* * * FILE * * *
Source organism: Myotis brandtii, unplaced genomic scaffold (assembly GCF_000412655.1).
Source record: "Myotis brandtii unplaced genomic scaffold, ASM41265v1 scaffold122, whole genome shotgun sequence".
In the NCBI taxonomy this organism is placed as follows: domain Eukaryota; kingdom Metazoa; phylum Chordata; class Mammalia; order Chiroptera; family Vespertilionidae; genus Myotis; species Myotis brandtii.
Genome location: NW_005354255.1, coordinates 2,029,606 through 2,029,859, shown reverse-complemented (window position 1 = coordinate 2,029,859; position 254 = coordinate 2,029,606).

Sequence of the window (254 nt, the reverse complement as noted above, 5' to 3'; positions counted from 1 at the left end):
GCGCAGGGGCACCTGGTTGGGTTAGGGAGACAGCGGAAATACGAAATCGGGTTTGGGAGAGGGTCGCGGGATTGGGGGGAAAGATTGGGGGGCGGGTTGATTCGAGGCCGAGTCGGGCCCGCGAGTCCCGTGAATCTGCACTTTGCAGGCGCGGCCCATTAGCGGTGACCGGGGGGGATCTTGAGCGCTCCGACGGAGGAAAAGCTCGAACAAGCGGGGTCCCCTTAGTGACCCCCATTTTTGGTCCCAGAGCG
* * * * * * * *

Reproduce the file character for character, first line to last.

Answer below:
Source organism: Myotis brandtii, unplaced genomic scaffold (assembly GCF_000412655.1).
Source record: "Myotis brandtii unplaced genomic scaffold, ASM41265v1 scaffold122, whole genome shotgun sequence".
In the NCBI taxonomy this organism is placed as follows: domain Eukaryota; kingdom Metazoa; phylum Chordata; class Mammalia; order Chiroptera; family Vespertilionidae; genus Myotis; species Myotis brandtii.
Genome location: NW_005354255.1, coordinates 2,029,606 through 2,029,859, shown reverse-complemented (window position 1 = coordinate 2,029,859; position 254 = coordinate 2,029,606).

Sequence of the window (254 nt, the reverse complement as noted above, 5' to 3'; positions counted from 1 at the left end):
GCGCAGGGGCACCTGGTTGGGTTAGGGAGACAGCGGAAATACGAAATCGGGTTTGGGAGAGGGTCGCGGGATTGGGGGGAAAGATTGGGGGGCGGGTTGATTCGAGGCCGAGTCGGGCCCGCGAGTCCCGTGAATCTGCACTTTGCAGGCGCGGCCCATTAGCGGTGACCGGGGGGGATCTTGAGCGCTCCGACGGAGGAAAAGCTCGAACAAGCGGGGTCCCCTTAGTGACCCCCATTTTTGGTCCCAGAGCG